NEW DELHI: Growing up in a small town named Deolond near Rewa in Madhya Pradesh, Avani Chaturvedi never in her wildest dreams imagined she would one day become the first-ever Indian woman to break the sound barrier with resounding sonic booms in a supersonic fighter all alone.
But Avani, who likes to play the violin and painting, has done precisely that to create history. Among the first three women fighter pilots being trained by the IAF, shattering the deep-rooted combat-exclusion policy for their gender in the Indian armed forces, Avani flew a 30-minute solo sortie in a MiG-21 at the Jamnagar airbase on Monday afternoon.
“My heartiest congratulations to Flying Officer Avani Chaturvedi for successfully clearing her first solo sortie on a MiG-21 ‘Bison’ fighter. The IAF has always taken a lead in providing an equal platform to women officers. It’s a red letter day for the country,” said Air Chief Marshal B S Dhanoa, speaking to TOI on Wednesday.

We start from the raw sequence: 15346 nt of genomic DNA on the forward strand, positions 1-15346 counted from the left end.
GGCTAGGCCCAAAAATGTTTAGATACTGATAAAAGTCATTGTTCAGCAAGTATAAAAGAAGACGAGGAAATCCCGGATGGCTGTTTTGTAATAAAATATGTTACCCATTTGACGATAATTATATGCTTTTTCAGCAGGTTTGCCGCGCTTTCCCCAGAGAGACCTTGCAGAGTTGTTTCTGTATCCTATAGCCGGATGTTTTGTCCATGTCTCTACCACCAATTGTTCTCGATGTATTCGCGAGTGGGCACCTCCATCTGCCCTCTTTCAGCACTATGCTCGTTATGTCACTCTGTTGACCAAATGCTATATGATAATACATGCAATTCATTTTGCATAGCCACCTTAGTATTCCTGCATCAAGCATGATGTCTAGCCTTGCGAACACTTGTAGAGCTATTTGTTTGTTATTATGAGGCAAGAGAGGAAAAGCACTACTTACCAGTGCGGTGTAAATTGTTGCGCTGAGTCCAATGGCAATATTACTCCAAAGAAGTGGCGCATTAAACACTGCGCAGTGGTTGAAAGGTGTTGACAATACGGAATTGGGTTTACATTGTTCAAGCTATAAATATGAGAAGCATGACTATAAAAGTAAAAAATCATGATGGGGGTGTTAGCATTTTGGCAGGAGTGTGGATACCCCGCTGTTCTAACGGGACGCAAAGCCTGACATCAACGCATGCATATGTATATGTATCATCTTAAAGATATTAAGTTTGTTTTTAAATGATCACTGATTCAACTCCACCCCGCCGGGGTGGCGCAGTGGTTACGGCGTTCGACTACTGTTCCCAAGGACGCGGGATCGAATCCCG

Avani, whose father is an executive engineer in the MP government, however, is too busy with her gruelling fighting training regime. But she had earlier said, “Any air force is defined by its fighters. My dream is to become a good fighter pilot, on whom my seniors can rely when it comes to flying live operations. I want to fly the best fighter aircraft and learn more and more each day.”
That she will certainly have to do. As will, her colleagues, Bhawana Kanth and Mohana Singh, who like her, will go for solo fighter sorties only after undertaking over a dozen “dual-check” sorties in twin-seat MiG-21 Type 69 trainers with qualified fighter instructors to learn the basics of flying combat jets.